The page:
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‘Spiderman’ went on trial for a €100-million art theft of 5 canvases from the Paris gallery.

In Paris, a burglar dubbed "Spiderman", notorious for his daring acrobatic heists, went on trial. 49-year-old Vjeran Tomic has been charged over the theft of 5 masterpieces for €100 million from the Paris Modern Art Museum. Canvases by Henri Matisse, Pablo Picasso, Georges Braque, Ferdinand Leger and Amedeo Modigliani are still missing.
If the Court announces its verdict on the guilt of this man,
he faces 20 years in prison.
Pablo Picasso. Pigeon with green peas

The Vjeran Tomic, a skilled rock climber from Serbia, admitted to carrying out the heist. In May 2010, he and two alleged accomplices got into one of the most-visited galleries in Paris, by breaking the window. The museum’s alarms had been on repair, and Tomic has somehow knocked out a security camera.

Three guards were on duty that night, but the paintings were only found to be missing the next day just as the museum prepared to open: empty frames were hanging on place of the paintings.

The presiding judge at the trial said that the heist was carried out with "disconcerting ease."

Left: Pablo Picasso, Dove with Green Peas, 1911.

Prosecutors claim Tomic was spotted by a homeless man as he roamed around the museum shortly before the robbery. Police arrested the malefactor after receiving an anonymous tip and tracking his mobile phone.
Fernand Leger. Still life with a candlestick

After detention in May 2011, Tomic told the police he had initially planned to steal only Ferdinand Leger’s Still Life with Candlestick (1922), not thinking he would also be able to grab another four. Besides the Leger’s painting, the other works stolen were Picasso’s cubist Dove with Green Peas (1911) — alone worth an estimated 25 million euros — as well as Matisse’s Pastoral (1905), Braque’s Olive Tree near Estate (1906), and Modigliani’s Woman with a Fan (1919).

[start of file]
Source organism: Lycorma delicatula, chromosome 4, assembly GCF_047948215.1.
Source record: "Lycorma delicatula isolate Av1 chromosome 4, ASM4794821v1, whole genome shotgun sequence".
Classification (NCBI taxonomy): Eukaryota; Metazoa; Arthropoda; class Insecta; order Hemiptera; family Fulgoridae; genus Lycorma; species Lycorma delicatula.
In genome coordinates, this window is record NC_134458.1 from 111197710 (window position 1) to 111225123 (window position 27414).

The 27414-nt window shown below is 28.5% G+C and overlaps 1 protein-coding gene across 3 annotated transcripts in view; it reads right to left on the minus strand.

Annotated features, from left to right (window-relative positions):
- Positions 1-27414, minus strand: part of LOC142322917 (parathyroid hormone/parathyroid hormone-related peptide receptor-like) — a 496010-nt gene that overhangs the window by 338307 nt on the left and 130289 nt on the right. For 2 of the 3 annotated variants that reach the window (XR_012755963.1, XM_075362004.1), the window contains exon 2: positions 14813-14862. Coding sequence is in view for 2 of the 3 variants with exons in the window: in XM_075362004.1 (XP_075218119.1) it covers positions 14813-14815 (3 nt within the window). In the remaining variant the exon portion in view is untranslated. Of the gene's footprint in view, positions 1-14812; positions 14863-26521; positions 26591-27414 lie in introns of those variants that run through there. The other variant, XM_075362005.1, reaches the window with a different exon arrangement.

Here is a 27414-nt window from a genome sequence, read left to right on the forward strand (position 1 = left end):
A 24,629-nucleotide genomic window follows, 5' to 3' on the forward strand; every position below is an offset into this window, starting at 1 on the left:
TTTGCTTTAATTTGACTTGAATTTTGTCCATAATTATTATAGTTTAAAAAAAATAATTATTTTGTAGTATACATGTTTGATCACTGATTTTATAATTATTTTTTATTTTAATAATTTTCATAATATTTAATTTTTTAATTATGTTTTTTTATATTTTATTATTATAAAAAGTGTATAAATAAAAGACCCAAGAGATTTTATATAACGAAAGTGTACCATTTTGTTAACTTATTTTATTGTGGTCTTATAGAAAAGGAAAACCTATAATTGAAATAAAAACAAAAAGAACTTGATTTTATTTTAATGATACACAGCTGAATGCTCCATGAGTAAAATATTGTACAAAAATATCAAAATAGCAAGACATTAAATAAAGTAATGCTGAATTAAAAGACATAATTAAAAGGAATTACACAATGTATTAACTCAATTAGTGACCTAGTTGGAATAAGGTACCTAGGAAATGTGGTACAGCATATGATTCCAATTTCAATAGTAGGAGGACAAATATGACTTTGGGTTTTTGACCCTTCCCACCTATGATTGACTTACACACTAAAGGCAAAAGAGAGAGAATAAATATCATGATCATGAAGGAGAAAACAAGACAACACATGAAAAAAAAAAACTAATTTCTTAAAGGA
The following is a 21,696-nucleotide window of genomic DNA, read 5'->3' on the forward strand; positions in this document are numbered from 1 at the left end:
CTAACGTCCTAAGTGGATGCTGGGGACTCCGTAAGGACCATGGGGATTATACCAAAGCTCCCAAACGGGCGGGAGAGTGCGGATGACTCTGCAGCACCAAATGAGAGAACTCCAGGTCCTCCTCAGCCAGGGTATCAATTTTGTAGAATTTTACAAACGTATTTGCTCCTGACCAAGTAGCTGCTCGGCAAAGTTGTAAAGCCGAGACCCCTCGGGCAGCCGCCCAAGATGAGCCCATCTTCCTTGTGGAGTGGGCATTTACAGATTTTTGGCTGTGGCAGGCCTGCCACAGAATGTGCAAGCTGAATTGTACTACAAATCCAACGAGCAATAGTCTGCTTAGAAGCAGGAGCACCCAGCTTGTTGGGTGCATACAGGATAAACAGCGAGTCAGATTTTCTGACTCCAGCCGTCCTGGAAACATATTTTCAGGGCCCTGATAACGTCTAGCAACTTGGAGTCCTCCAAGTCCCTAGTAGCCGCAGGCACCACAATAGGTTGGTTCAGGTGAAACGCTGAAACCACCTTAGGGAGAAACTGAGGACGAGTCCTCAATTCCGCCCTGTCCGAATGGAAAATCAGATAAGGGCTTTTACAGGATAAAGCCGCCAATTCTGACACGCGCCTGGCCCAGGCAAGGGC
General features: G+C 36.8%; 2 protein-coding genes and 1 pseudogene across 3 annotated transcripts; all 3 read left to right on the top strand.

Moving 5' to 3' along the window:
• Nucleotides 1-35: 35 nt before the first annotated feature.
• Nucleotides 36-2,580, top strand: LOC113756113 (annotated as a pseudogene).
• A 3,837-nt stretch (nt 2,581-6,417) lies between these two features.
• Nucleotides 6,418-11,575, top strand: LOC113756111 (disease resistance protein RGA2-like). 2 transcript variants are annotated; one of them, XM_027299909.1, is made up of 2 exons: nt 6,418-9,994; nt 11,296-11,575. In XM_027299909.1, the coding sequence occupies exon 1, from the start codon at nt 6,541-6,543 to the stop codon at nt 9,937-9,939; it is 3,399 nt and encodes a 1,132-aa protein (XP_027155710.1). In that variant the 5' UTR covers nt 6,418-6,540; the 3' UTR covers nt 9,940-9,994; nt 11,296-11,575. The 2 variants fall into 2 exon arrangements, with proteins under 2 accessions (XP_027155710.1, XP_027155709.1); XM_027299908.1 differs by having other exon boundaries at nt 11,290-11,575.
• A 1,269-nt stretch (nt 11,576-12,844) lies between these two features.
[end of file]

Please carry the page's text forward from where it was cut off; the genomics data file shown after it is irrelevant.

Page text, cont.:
All canvases but the Modigliani were hung in the same room in the museum. The Modern Art Museum is located in the well-heeled 16th district of Paris, which is home to more than 8,000 works of 20th-century art.

Left: Ferdinand Leger, Still Life with Candlestick, 1922.

Tomic, who had already served long sentences for 14 previous offenses, said he stole the paintings simply because he liked them. In an interview before the court session, he compared himself to Arsene Lupin, a charming literary character who ransacked rich Parisians' homes. Short stories and novels about the "gentleman-robber" came out of the pen of Maurice Leblanc since the early 1900s until the writer’s death in 1941.

Henri Matisse. Pastoral
1905, 46×55 cm
Authorities put the total value of the haul at 100 million euros. However, some experts say that the figure is higher twice as that, while admitting it would be impossible to sell these masterpieces on the open market.
For similar thefts court usually sentences criminals to 10 years in prison, but Vjeran Tomic can get twice as much, given his criminal record. The Serb earned his nickname for clambering walls to break into posh Parisian apartments.
The five paintings stolen from the Modern Art Museum in Paris remain missing so far. An art dealer who admitted to having the paintings for a short time said he dumped the priceless canvases in a garbage can, which authorities do not believe.
Witten by Vlad Maslow on materials form Agence France-Presse. Main illustration: Vjeran Tomic arrives to his trial on Jan. 30, 2017, at the Court house in Paris. Photo: Bertrand Guay / AFP.